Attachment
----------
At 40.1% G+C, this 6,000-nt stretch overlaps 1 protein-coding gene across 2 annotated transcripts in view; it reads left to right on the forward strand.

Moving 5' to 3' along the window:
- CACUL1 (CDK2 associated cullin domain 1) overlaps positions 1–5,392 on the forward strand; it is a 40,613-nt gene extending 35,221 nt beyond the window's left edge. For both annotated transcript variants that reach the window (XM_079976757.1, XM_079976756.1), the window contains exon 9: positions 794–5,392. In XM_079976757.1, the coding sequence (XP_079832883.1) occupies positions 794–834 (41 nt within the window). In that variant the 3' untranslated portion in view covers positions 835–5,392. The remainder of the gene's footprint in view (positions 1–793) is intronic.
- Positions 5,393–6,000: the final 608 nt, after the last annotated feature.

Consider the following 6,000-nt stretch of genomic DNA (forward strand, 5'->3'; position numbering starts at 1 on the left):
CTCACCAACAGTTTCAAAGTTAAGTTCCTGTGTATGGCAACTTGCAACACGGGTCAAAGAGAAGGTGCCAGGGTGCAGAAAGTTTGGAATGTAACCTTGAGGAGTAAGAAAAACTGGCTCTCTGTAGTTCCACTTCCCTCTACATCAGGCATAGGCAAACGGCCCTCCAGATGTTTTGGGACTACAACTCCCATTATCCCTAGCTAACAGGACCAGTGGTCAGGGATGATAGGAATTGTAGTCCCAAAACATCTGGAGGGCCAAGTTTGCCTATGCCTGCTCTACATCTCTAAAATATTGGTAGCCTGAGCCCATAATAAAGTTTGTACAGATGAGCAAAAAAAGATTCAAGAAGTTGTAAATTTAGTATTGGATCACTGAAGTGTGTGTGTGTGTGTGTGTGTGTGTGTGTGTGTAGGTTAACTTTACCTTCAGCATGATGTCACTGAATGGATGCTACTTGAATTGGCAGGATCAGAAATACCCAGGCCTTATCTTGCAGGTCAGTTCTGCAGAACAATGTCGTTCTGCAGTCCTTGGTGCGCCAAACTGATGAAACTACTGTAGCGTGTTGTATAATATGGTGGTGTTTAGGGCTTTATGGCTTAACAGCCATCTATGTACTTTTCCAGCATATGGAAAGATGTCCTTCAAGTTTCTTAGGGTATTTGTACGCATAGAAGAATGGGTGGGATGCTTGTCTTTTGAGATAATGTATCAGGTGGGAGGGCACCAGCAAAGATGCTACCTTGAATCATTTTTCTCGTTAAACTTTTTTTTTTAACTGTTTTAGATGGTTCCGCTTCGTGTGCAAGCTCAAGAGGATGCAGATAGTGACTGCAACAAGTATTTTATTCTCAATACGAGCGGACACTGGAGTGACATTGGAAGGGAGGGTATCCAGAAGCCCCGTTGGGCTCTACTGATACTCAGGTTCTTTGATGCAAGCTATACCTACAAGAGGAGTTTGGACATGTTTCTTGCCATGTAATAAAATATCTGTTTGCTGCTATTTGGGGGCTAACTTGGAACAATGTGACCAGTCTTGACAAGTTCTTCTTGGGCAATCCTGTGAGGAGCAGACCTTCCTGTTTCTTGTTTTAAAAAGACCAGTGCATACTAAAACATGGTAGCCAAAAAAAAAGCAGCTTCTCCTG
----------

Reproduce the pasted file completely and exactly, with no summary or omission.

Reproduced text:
At 40.1% G+C, this 6,000-nt stretch overlaps 1 protein-coding gene across 2 annotated transcripts in view; it reads left to right on the forward strand.

Moving 5' to 3' along the window:
- CACUL1 (CDK2 associated cullin domain 1) overlaps positions 1–5,392 on the forward strand; it is a 40,613-nt gene extending 35,221 nt beyond the window's left edge. For both annotated transcript variants that reach the window (XM_079976757.1, XM_079976756.1), the window contains exon 9: positions 794–5,392. In XM_079976757.1, the coding sequence (XP_079832883.1) occupies positions 794–834 (41 nt within the window). In that variant the 3' untranslated portion in view covers positions 835–5,392. The remainder of the gene's footprint in view (positions 1–793) is intronic.
- Positions 5,393–6,000: the final 608 nt, after the last annotated feature.

Consider the following 6,000-nt stretch of genomic DNA (forward strand, 5'->3'; position numbering starts at 1 on the left):
CTCACCAACAGTTTCAAAGTTAAGTTCCTGTGTATGGCAACTTGCAACACGGGTCAAAGAGAAGGTGCCAGGGTGCAGAAAGTTTGGAATGTAACCTTGAGGAGTAAGAAAAACTGGCTCTCTGTAGTTCCACTTCCCTCTACATCAGGCATAGGCAAACGGCCCTCCAGATGTTTTGGGACTACAACTCCCATTATCCCTAGCTAACAGGACCAGTGGTCAGGGATGATAGGAATTGTAGTCCCAAAACATCTGGAGGGCCAAGTTTGCCTATGCCTGCTCTACATCTCTAAAATATTGGTAGCCTGAGCCCATAATAAAGTTTGTACAGATGAGCAAAAAAAGATTCAAGAAGTTGTAAATTTAGTATTGGATCACTGAAGTGTGTGTGTGTGTGTGTGTGTGTGTGTGTGTGTAGGTTAACTTTACCTTCAGCATGATGTCACTGAATGGATGCTACTTGAATTGGCAGGATCAGAAATACCCAGGCCTTATCTTGCAGGTCAGTTCTGCAGAACAATGTCGTTCTGCAGTCCTTGGTGCGCCAAACTGATGAAACTACTGTAGCGTGTTGTATAATATGGTGGTGTTTAGGGCTTTATGGCTTAACAGCCATCTATGTACTTTTCCAGCATATGGAAAGATGTCCTTCAAGTTTCTTAGGGTATTTGTACGCATAGAAGAATGGGTGGGATGCTTGTCTTTTGAGATAATGTATCAGGTGGGAGGGCACCAGCAAAGATGCTACCTTGAATCATTTTTCTCGTTAAACTTTTTTTTTTAACTGTTTTAGATGGTTCCGCTTCGTGTGCAAGCTCAAGAGGATGCAGATAGTGACTGCAACAAGTATTTTATTCTCAATACGAGCGGACACTGGAGTGACATTGGAAGGGAGGGTATCCAGAAGCCCCGTTGGGCTCTACTGATACTCAGGTTCTTTGATGCAAGCTATACCTACAAGAGGAGTTTGGACATGTTTCTTGCCATGTAATAAAATATCTGTTTGCTGCTATTTGGGGGCTAACTTGGAACAATGTGACCAGTCTTGACAAGTTCTTCTTGGGCAATCCTGTGAGGAGCAGACCTTCCTGTTTCTTGTTTTAAAAAGACCAGTGCATACTAAAACATGGTAGCCAAAAAAAAAGCAGCTTCTCCTG